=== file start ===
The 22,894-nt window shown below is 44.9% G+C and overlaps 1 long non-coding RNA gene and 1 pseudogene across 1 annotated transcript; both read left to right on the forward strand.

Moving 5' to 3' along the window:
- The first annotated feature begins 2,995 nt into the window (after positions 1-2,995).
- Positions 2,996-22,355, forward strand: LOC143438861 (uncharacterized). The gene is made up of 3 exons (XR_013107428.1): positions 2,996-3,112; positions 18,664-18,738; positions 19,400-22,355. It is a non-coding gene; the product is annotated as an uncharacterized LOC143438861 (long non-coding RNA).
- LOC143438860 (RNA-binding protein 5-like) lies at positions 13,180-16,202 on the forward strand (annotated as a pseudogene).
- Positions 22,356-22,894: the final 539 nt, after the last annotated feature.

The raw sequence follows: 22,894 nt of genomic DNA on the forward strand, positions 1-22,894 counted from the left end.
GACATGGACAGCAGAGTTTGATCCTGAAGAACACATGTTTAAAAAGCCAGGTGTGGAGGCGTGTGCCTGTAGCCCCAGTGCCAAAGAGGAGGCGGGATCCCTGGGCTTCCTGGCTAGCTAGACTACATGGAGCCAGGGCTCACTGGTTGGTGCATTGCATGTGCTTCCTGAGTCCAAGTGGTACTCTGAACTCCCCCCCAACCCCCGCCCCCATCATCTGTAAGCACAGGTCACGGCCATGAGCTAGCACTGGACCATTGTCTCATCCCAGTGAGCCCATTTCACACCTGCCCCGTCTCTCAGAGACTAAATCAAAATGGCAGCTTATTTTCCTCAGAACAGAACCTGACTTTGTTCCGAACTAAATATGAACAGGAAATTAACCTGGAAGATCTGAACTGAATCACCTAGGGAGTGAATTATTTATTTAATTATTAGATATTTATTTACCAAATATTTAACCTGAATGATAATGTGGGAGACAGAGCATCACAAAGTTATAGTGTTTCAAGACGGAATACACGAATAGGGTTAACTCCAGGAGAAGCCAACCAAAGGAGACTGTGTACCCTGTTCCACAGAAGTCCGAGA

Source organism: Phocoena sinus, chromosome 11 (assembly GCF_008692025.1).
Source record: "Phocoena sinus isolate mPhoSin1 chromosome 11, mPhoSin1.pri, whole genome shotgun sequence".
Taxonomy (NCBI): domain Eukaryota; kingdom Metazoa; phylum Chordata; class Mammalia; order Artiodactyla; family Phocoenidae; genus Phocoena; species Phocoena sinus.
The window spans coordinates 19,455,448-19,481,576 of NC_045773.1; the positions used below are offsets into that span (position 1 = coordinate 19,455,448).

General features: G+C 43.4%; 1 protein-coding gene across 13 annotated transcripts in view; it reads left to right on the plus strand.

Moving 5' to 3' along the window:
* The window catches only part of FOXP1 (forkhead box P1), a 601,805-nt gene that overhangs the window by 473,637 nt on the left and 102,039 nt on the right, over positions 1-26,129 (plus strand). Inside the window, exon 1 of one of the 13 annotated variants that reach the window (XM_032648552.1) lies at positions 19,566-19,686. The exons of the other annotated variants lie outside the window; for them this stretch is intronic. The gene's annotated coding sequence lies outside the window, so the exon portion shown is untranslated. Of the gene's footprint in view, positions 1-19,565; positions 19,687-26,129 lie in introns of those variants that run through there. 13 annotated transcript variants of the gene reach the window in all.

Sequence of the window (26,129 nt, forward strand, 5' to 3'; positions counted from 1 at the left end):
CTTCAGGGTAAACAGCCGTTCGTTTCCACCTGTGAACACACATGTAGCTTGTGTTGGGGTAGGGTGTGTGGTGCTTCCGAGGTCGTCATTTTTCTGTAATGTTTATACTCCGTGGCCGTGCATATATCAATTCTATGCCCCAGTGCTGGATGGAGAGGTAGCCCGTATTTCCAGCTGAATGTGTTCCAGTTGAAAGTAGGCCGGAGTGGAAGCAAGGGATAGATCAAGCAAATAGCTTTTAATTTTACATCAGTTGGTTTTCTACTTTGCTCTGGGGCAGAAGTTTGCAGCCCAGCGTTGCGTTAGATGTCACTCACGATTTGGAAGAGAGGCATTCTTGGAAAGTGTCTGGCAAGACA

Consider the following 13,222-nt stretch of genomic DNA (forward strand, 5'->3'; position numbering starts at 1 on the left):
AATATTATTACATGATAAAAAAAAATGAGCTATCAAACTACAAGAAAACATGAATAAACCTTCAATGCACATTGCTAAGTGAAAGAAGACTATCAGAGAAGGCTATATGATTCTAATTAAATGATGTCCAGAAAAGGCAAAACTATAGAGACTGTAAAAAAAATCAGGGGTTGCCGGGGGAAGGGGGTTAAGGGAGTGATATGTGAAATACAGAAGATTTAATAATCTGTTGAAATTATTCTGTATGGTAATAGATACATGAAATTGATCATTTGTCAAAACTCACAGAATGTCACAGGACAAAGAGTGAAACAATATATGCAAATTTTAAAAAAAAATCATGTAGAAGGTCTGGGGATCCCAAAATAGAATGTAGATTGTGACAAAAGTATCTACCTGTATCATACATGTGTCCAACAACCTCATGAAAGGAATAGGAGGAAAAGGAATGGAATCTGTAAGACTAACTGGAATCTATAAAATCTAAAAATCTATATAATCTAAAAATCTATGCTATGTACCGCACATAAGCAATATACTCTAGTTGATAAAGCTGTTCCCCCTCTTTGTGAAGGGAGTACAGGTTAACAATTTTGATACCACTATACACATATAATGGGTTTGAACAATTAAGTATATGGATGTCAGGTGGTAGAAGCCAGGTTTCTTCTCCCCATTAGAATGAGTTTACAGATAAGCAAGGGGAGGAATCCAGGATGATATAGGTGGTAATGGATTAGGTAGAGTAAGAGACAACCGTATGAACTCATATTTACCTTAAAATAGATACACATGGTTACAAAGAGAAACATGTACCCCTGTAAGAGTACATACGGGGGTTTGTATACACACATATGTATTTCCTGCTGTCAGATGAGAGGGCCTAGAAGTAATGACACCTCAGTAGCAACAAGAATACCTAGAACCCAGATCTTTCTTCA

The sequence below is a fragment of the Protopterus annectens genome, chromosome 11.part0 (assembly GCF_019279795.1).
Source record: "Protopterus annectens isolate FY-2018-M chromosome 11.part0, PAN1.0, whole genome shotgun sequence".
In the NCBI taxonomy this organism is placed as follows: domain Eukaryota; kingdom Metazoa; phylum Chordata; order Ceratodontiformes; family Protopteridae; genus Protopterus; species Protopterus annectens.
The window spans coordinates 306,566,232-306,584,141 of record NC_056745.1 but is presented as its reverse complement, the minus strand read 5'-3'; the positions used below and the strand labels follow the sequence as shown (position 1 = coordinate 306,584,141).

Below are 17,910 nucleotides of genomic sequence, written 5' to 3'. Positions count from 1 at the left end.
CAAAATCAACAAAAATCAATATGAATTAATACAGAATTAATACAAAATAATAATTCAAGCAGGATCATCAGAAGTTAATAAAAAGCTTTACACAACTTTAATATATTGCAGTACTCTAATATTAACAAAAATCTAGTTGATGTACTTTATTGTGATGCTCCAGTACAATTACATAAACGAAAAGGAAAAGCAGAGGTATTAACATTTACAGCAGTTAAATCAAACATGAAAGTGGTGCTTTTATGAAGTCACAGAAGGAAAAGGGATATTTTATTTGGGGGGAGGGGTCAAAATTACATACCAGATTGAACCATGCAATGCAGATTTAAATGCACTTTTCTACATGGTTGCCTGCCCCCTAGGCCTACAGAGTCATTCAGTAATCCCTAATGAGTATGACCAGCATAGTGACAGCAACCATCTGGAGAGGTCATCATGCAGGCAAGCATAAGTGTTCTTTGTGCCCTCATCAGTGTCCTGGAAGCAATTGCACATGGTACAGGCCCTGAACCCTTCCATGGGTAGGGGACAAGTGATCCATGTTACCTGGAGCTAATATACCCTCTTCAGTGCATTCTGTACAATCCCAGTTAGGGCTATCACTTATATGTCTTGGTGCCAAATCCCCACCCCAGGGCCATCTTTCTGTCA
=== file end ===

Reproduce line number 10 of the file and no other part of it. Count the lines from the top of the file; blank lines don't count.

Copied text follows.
Source record: "Phocoena sinus isolate mPhoSin1 chromosome 11, mPhoSin1.pri, whole genome shotgun sequence".